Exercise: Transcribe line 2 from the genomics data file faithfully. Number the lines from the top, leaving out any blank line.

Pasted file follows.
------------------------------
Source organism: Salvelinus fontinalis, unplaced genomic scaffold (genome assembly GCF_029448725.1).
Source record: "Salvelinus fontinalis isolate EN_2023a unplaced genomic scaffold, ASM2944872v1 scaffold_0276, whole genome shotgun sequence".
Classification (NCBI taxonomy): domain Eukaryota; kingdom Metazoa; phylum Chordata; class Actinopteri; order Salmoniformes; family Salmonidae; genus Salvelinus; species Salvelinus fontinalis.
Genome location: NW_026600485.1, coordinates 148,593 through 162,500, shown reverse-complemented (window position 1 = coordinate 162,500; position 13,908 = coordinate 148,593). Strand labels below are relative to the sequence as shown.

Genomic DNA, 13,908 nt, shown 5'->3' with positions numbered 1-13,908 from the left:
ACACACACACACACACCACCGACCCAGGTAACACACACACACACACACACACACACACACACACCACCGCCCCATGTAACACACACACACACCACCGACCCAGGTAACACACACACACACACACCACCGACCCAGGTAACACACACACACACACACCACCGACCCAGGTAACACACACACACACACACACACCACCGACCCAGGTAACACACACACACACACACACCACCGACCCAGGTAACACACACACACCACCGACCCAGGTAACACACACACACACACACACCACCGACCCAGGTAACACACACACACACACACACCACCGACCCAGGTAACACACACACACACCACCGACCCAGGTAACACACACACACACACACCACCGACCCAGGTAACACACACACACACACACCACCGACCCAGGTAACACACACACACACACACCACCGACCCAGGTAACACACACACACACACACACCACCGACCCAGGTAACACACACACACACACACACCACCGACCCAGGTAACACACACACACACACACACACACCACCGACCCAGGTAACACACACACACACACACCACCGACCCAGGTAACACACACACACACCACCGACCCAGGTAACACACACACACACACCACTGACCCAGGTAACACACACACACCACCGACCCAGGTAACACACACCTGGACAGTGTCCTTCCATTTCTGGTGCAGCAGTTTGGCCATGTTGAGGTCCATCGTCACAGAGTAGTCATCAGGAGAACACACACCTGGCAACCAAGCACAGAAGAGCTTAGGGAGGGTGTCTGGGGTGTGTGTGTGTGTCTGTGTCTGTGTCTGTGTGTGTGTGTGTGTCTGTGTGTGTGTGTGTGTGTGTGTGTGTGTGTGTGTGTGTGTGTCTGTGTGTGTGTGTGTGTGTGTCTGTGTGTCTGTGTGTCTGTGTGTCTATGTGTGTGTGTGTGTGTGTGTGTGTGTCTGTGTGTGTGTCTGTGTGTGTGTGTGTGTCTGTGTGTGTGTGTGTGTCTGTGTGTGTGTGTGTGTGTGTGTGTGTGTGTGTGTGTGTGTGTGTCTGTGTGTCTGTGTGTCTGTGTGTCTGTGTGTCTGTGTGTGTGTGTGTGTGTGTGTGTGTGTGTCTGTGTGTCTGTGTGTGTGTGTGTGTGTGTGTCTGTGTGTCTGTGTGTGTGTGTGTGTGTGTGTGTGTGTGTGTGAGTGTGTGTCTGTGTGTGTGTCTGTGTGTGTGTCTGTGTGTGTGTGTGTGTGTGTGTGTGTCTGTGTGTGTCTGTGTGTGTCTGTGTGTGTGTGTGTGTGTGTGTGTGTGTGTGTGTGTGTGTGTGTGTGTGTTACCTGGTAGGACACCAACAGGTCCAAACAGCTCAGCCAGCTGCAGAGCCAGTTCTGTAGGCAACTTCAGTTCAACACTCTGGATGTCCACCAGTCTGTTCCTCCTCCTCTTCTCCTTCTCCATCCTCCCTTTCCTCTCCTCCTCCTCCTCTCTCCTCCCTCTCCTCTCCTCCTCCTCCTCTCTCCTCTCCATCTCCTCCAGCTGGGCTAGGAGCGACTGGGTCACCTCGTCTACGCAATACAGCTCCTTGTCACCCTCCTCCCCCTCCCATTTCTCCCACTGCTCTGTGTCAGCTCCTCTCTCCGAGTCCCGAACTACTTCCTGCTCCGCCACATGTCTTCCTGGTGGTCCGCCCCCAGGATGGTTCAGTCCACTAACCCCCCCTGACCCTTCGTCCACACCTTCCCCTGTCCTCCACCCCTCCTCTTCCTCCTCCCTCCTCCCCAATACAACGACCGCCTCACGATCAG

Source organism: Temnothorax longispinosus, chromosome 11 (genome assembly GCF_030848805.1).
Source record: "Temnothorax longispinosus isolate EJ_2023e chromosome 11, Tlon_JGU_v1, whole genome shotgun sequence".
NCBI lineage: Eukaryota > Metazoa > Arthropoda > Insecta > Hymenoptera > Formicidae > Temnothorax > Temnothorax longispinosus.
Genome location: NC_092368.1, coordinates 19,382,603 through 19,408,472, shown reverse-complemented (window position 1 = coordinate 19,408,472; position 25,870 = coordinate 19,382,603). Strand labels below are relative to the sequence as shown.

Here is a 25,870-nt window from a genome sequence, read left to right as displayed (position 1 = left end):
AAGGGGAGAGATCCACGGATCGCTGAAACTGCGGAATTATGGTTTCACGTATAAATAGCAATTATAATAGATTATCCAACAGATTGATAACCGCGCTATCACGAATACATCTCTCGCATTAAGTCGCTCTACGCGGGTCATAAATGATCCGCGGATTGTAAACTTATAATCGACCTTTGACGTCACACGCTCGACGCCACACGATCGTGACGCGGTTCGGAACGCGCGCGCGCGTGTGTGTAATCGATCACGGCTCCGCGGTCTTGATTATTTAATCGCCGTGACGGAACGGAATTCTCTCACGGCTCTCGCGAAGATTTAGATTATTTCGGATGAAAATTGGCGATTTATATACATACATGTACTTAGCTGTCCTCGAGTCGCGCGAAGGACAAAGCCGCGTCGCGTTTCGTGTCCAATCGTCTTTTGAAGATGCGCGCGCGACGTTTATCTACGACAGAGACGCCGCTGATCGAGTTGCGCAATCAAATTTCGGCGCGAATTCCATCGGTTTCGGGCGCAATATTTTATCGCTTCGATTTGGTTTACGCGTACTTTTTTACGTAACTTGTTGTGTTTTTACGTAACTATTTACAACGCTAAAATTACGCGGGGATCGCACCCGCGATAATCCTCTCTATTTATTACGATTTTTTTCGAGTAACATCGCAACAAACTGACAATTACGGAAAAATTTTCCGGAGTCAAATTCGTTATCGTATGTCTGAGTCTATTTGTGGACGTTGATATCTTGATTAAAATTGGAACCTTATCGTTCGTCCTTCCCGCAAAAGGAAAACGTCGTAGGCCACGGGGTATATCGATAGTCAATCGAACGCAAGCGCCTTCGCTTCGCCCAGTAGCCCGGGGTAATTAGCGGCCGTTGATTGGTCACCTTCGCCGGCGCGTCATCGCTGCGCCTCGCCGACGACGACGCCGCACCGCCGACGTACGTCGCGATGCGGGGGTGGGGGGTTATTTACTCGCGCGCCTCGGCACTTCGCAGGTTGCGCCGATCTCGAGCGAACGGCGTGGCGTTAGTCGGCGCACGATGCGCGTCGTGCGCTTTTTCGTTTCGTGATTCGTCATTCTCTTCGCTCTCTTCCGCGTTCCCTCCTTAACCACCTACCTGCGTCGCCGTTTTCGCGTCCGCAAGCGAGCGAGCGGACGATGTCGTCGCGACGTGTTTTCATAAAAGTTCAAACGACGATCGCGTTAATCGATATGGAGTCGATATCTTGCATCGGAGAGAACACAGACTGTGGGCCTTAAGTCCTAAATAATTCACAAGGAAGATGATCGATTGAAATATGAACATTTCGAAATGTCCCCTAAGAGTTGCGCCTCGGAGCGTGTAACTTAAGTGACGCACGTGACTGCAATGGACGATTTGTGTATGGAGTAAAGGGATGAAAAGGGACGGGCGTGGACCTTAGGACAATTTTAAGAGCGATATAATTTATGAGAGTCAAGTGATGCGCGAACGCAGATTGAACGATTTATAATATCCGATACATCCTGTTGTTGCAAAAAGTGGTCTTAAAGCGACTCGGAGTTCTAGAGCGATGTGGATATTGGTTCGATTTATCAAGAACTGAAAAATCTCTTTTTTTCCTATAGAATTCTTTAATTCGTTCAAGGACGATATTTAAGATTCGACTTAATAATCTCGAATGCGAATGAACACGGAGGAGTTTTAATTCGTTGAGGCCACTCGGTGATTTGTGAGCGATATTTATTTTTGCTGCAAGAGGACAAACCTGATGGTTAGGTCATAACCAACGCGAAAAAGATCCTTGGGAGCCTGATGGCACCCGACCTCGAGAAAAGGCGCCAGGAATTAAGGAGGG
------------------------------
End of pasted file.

Source record: "Salvelinus fontinalis isolate EN_2023a unplaced genomic scaffold, ASM2944872v1 scaffold_0276, whole genome shotgun sequence".